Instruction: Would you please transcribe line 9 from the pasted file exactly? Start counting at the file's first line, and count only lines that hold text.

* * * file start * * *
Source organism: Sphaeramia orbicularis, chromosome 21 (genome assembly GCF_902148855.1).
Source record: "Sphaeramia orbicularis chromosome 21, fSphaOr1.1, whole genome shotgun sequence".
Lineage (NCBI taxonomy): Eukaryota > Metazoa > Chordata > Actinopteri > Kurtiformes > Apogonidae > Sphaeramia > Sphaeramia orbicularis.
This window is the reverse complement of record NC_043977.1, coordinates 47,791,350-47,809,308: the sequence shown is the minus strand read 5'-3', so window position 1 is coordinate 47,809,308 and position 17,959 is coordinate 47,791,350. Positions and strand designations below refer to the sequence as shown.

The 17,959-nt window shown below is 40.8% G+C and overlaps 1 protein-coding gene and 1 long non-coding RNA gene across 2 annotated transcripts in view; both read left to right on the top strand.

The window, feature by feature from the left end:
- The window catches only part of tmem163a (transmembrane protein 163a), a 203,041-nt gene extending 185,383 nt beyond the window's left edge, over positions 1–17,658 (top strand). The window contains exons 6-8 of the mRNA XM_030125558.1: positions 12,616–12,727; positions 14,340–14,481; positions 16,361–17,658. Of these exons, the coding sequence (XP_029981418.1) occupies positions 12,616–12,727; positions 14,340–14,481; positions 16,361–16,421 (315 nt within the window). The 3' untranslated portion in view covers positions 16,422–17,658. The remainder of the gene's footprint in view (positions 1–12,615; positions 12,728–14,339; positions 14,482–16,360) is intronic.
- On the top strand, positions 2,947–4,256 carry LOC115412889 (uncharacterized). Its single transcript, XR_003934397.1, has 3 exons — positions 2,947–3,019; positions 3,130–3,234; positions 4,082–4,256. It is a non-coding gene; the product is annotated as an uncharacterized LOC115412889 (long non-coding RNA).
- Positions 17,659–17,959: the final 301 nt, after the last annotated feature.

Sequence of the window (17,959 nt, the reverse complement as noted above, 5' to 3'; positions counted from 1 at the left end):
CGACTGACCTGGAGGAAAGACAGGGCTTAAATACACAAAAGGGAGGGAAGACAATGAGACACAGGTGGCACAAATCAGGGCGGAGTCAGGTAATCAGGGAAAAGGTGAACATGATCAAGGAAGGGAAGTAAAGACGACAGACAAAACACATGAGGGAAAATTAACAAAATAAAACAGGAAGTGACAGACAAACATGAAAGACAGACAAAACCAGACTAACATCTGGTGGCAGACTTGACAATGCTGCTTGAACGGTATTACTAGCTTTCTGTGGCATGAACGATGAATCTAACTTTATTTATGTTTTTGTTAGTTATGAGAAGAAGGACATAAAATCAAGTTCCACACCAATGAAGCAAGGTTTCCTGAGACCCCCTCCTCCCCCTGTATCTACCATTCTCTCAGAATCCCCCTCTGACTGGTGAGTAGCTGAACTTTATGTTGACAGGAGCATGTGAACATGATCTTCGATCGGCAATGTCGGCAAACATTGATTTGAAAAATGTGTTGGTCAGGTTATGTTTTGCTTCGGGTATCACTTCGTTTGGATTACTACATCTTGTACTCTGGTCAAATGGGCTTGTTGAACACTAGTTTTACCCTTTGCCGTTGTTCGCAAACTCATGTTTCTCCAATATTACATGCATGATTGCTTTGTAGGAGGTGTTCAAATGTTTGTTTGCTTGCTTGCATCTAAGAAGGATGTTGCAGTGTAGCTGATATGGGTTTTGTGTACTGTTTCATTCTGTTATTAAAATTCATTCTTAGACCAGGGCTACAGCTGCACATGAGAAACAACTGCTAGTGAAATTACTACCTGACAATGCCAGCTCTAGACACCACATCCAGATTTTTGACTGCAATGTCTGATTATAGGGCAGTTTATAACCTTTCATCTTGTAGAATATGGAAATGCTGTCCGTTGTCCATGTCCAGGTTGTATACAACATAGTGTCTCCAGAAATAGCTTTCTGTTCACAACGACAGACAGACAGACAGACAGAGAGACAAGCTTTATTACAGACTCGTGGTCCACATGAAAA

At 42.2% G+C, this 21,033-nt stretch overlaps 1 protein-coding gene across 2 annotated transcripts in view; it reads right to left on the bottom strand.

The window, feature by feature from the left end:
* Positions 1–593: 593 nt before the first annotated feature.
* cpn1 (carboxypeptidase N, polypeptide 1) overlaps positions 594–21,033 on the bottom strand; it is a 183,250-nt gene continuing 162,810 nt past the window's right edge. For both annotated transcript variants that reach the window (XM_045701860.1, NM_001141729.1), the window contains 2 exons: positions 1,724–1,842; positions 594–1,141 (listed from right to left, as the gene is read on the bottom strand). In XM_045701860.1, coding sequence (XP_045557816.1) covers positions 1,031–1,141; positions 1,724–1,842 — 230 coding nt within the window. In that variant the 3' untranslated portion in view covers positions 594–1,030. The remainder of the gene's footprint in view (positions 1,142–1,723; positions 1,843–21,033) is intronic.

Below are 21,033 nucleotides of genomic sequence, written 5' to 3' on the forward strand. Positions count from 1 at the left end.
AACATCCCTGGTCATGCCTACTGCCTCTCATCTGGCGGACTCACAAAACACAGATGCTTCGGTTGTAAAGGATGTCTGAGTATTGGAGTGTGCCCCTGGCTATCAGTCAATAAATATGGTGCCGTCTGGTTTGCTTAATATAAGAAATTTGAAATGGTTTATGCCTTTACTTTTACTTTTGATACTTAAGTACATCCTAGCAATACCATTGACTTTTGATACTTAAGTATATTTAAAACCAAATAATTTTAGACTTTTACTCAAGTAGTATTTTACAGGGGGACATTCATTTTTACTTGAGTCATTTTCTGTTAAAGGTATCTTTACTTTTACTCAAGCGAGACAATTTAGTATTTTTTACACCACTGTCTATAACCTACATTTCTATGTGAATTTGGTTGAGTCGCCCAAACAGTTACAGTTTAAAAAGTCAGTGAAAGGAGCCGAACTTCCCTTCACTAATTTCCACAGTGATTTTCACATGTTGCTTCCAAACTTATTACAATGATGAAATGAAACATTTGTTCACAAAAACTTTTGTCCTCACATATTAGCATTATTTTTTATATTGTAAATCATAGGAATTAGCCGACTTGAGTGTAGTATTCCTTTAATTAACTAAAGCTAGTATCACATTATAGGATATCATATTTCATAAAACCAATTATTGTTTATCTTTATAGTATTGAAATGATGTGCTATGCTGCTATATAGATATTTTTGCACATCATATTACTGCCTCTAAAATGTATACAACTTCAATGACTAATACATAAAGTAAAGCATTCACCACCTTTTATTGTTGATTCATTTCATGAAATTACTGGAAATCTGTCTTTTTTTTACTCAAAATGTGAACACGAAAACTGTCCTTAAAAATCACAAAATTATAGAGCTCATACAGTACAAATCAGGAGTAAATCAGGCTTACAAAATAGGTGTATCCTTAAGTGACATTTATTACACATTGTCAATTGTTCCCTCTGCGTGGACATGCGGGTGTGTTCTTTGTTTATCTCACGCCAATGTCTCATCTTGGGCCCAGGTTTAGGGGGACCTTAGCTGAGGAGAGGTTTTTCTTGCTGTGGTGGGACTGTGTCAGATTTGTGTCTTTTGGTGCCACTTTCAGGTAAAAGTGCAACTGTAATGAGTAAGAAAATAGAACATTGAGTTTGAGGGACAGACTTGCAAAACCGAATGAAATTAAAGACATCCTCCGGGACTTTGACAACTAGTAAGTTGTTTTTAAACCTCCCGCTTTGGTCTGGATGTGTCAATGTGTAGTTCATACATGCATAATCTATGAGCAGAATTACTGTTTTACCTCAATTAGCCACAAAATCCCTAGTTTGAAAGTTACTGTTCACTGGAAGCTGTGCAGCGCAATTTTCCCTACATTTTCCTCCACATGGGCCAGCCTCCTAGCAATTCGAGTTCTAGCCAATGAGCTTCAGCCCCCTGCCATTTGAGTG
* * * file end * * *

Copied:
- Positions 17,659–17,959: the final 301 nt, after the last annotated feature.